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It is a pleasure to follow Julie Cooper. I was interested to learn of her personal experience in the sector. She gave a well-informed speech that was in stark contrast to that of her boss, Jonathan Ashworth. She was generous to contributions from Opposition Members, but it is only fair to say that Members on both sides of the House expressed considerable support for the work done by community pharmacies up and down the country. There is unanimity in the House on the importance of not only pharmacies’ current work, but their increasing role in supporting the NHS and providing services in future.
I am grateful for the contributions made today by 24 hon. Members, in addition to the Front-Bench speakers. I wish to start my remarks by referring to the impact that these proposals will actually have on the typical pharmacy, because I am sorry to say that there has been considerable confusion, mostly among Opposition Members, about what the proposals deliver. The average pharmacy will see a reduction in taxpayer subsidy of £16,000 a year. The largest element of that is a reduction in the establishment payment, which is a fixed payment of between £23,000 and £25,000 that most pharmacies receive just for being there. It will be reduced by 20% from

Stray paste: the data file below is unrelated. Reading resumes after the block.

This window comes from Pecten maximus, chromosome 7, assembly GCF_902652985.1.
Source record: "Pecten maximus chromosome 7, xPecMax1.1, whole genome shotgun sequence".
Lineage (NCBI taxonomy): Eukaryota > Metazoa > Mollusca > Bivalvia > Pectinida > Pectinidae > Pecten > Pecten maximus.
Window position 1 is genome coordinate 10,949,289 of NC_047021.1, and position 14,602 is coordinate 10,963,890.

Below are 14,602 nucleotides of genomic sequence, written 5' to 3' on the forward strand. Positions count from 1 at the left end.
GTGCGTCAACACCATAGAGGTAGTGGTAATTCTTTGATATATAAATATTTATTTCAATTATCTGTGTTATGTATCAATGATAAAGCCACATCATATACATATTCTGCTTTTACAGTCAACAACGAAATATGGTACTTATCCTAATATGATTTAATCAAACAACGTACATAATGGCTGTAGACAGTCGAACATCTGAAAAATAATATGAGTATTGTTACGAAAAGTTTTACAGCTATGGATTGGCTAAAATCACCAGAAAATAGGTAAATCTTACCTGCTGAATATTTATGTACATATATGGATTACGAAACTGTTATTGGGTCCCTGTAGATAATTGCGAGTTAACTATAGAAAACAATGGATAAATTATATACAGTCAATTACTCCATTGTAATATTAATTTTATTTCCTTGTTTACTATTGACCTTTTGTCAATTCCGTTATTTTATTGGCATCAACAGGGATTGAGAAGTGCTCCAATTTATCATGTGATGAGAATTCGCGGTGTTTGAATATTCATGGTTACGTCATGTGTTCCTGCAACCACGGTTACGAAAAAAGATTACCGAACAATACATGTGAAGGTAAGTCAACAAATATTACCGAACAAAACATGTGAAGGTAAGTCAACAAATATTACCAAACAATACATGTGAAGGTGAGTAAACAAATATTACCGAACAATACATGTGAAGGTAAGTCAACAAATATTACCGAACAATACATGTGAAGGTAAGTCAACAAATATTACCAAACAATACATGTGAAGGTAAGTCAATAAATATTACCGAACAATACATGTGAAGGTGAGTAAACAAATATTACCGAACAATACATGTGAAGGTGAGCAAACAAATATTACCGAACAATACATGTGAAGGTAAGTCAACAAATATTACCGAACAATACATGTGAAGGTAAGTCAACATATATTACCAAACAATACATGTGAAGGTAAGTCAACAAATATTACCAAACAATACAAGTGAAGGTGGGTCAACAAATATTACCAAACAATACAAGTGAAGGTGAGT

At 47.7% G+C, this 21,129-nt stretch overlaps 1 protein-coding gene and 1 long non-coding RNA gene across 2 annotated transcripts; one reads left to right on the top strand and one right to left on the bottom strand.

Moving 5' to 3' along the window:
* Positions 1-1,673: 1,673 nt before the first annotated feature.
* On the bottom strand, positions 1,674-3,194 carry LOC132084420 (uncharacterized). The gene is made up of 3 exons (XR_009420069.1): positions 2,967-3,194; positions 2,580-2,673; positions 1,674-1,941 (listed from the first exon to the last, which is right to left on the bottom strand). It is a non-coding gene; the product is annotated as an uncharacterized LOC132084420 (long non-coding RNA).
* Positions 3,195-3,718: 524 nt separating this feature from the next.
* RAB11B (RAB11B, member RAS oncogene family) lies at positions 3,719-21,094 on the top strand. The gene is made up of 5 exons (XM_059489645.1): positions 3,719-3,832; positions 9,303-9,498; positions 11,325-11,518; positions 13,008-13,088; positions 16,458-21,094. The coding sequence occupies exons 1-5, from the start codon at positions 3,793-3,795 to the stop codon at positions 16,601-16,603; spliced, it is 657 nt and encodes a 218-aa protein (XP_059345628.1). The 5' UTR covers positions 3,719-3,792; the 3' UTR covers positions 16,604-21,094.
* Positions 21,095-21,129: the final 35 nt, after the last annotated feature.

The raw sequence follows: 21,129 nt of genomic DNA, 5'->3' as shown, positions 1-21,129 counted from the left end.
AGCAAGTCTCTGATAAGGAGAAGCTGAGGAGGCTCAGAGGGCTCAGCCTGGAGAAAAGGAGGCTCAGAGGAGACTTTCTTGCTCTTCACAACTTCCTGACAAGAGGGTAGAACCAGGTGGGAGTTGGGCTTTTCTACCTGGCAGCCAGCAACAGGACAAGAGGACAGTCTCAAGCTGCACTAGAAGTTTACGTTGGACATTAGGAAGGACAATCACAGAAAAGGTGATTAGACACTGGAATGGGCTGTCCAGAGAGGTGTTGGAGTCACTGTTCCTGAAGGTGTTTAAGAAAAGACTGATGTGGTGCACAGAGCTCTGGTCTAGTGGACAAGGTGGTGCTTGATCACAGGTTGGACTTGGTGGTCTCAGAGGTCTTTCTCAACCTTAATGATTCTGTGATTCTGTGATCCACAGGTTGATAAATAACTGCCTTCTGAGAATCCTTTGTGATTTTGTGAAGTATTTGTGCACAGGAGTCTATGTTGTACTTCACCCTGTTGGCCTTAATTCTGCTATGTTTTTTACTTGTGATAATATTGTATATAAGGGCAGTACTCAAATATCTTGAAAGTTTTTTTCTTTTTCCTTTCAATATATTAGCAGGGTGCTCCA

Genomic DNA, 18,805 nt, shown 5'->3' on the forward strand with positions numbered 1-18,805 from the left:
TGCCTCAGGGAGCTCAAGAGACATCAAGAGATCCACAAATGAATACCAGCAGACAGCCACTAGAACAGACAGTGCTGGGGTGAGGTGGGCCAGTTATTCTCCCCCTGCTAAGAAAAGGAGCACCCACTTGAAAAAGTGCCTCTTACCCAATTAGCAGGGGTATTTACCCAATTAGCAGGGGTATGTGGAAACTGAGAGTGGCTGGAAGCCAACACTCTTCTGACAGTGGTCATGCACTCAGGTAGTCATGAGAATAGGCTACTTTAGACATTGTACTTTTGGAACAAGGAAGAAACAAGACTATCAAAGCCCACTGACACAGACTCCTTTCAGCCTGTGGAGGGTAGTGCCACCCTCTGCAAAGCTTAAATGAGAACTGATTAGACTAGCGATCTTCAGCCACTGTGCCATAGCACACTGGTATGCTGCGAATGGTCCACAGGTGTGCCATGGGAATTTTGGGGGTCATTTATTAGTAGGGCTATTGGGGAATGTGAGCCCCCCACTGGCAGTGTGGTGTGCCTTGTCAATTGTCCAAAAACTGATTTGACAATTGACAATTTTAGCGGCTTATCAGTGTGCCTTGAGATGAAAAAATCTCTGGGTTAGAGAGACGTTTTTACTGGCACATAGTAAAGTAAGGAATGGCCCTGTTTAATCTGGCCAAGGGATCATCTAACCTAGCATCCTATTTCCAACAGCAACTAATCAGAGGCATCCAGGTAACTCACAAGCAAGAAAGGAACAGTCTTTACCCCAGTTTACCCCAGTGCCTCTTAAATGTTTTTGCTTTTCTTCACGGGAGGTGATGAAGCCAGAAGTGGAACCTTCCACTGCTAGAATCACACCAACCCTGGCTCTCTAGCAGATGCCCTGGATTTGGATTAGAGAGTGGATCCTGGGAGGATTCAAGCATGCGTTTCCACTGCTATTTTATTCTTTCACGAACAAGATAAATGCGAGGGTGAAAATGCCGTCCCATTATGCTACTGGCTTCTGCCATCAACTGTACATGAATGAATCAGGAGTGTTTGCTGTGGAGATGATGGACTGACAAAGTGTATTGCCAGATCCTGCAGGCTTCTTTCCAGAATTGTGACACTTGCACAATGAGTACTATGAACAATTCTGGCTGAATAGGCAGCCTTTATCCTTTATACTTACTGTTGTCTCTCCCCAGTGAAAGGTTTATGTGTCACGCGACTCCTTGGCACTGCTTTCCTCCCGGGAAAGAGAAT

Meanwhile, pharmacies will still receive £1.13 for every prescription item they dispense, with the average pharmacy dispensing 87,000 items a year, as was said by Luciana Berger, who is, sadly, not in her place.